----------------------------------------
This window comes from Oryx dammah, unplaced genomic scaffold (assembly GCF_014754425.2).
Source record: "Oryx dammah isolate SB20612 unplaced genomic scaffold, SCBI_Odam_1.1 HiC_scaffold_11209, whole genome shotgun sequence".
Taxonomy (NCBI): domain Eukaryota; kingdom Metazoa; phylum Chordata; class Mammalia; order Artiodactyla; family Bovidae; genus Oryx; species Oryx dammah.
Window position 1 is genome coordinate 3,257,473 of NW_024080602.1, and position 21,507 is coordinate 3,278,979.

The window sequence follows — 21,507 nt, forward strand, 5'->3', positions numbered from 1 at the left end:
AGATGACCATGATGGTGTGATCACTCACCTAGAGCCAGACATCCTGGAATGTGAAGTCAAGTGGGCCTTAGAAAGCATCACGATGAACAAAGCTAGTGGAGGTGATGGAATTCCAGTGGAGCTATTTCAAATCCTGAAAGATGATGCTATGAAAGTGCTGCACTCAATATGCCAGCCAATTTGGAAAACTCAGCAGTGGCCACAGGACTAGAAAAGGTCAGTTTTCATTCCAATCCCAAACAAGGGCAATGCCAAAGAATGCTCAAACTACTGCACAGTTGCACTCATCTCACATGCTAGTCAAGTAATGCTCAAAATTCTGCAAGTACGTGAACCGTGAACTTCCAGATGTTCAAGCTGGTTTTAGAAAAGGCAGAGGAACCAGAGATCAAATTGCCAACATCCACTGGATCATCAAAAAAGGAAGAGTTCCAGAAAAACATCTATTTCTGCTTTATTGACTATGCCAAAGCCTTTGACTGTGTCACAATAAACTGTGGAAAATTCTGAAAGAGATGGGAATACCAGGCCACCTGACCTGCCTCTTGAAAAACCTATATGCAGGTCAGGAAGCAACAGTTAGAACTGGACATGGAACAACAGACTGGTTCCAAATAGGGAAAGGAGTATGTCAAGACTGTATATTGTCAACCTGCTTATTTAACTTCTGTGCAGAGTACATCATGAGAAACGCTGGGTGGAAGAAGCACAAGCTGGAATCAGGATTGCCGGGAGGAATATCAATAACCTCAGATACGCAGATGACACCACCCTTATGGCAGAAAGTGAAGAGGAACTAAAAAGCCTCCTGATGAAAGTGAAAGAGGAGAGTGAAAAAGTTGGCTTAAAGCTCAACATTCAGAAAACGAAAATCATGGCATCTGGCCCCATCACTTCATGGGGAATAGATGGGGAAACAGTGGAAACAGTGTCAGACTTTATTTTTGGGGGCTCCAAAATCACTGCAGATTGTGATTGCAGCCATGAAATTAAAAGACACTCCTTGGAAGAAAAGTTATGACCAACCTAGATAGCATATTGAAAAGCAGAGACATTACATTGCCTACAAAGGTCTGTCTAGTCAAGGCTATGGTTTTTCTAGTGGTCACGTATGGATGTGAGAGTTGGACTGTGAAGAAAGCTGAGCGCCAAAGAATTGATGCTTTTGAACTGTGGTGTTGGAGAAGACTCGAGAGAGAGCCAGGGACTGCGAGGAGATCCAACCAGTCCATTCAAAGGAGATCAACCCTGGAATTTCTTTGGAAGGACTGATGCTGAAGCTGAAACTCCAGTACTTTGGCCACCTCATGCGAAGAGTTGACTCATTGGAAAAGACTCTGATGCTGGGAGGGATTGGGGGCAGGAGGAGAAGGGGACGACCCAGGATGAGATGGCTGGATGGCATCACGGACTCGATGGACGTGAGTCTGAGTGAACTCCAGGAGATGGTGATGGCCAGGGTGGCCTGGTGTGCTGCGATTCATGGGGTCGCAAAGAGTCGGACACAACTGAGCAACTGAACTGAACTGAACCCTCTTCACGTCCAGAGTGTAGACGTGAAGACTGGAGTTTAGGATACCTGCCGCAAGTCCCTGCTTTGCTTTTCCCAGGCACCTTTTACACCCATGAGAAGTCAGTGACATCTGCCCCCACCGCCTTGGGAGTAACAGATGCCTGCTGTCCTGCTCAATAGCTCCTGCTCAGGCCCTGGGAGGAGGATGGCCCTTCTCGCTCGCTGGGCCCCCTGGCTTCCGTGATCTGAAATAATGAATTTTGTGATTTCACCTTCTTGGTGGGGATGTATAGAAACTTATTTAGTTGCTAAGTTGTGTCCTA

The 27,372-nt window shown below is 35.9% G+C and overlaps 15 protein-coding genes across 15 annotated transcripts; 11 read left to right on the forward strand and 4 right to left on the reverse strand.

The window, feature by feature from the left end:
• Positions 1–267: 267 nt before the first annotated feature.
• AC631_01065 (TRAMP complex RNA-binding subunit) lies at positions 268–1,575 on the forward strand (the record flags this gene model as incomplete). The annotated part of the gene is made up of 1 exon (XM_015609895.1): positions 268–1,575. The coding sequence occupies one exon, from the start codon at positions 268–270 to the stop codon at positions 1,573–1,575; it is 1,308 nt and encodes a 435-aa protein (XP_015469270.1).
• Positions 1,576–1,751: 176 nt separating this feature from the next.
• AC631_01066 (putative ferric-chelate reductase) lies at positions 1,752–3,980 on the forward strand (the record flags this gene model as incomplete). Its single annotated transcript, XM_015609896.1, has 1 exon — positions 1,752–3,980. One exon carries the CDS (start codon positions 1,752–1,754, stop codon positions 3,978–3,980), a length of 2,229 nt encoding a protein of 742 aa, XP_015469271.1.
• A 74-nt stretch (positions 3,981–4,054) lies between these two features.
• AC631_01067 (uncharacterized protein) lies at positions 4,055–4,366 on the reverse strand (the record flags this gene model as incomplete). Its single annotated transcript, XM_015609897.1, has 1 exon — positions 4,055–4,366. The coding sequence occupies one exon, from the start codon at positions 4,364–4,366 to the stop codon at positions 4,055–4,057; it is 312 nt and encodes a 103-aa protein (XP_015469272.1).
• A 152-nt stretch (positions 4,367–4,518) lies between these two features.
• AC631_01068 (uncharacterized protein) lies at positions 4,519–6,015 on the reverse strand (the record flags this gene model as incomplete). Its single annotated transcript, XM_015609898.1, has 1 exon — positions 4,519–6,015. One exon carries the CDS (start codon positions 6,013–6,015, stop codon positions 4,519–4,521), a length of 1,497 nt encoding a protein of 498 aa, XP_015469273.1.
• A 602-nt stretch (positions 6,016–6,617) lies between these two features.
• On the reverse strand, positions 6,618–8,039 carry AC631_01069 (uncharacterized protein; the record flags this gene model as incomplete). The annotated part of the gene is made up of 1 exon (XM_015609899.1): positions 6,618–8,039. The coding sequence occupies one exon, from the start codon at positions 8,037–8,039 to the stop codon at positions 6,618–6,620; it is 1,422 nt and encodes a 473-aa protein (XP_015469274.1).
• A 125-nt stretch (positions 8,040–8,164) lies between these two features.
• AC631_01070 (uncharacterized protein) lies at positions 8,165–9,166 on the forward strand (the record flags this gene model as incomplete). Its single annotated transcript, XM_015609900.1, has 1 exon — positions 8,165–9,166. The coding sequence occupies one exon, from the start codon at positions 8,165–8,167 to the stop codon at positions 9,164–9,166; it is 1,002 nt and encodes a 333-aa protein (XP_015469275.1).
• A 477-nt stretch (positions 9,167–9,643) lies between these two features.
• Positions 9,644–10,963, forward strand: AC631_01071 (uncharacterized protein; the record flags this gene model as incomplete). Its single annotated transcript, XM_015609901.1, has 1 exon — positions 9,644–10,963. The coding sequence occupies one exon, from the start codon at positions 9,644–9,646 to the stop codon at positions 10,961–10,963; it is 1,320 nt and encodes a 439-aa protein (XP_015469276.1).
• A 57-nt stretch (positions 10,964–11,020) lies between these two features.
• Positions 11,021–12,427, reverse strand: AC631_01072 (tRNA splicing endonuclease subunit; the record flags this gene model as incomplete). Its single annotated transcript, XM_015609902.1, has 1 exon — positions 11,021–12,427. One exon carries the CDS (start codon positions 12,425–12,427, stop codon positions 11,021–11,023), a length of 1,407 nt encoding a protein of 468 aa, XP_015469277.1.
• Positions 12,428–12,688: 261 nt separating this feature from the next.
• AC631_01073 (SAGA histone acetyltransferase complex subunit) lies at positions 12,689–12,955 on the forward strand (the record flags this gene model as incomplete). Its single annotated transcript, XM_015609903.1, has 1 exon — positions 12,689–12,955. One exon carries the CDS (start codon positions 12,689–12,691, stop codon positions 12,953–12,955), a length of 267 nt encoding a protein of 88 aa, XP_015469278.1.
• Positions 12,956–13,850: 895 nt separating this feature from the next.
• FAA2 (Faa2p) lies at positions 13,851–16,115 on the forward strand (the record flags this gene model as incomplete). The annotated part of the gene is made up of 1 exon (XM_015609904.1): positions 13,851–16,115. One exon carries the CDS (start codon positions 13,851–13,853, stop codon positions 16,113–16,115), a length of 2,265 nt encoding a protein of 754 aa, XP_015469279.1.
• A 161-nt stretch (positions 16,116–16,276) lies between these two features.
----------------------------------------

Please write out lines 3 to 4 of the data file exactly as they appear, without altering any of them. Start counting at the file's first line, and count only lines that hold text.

Taxonomy (NCBI): domain Eukaryota; kingdom Metazoa; phylum Chordata; class Mammalia; order Artiodactyla; family Bovidae; genus Oryx; species Oryx dammah.
Window position 1 is genome coordinate 3,257,473 of NW_024080602.1, and position 21,507 is coordinate 3,278,979.